Nassau County, East Hampton awarded for cost-cutting
A competitive state rewards program that recognizes municipalities for cutting operating expenses to hold down taxes has picked Nassau County and East Hampton town as two of the 13 local government agencies statewide to share a $12 million prize.
The awards were announced Wednesday in a news release. Nassau received $5 million for converting several of its eight police precincts into community policing centers, eliminating more than 100 jobs, which County Executive Edward Mangano predicted would save $20 million a year.
East Hampton was awarded $536,425 for "re-engineering town government," merging 26 town departments into 13 and saving $4.2 million a year, which allowed the town to cut its tax levy by 18 percent. Local residents had opposed both actions, but Secretary of State Cesar A. Perales, in a prepared statement, said the competitive awards would stimulate creativity by elected officials statewide. "The big winners are the taxpayers . . . " he said.
While the grant to East Hampton is only a tenth of the funds going to Nassau County, it represents a far larger share of the town's $69 million budget than $5 million does in Nassau's $3 billion budget.
There is still a debate over how deeply in debt Nassau County may be. The county said it ended the year with a budget surplus, although the county executive's staff projects a possible budget deficit of $275 million between 2014 and 2016.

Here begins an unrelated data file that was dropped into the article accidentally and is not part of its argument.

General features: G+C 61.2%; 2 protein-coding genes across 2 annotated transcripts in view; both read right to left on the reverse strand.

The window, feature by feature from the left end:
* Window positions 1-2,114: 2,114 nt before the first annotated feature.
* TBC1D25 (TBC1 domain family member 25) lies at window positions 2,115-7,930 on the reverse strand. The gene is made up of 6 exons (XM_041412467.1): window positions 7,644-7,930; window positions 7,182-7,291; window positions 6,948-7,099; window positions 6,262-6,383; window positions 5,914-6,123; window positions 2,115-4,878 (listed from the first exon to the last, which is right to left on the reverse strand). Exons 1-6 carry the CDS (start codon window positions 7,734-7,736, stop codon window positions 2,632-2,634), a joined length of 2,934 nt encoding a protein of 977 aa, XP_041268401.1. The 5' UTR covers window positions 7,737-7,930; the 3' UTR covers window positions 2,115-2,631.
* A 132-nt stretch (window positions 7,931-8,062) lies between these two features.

Still, Mangano said he appreciated the recognition of his efforts. "I commend Gov. Cuomo for recognizing my administration's efforts to reduce the size of government by eliminating duplicative services," he said through a spokeswoman.
The bitterness of Nassau residents who saw their local precincts close didn't match that of East Hampton, where -- following cuts in town staff and services -- incumbent Supervisor Bill Wilkinson decided not to seek re-election.
In his budget message for 2013, Wilkinson noted that, "Our decisions were not always popular, and many of these decisions were met with opposition and ridicule from certain segments of the local population . . . East Hampton is in a much better position to face the future financially than it would have been if the tough decisions were not made early and decisively."
The state grants will be given out in equal parts over three years "contingent upon continued demonstrations of savings," state officials said.
Wilkinson warned that his town board is already looking at ways to spend additional funds because the town will end the year with a surplus.
"That's the kind of activity that got us into trouble in the first place . . . I put a red circle around safety and security issues [but] there are other items we can no longer afford to do. We have to weigh the wants and the musts," he said.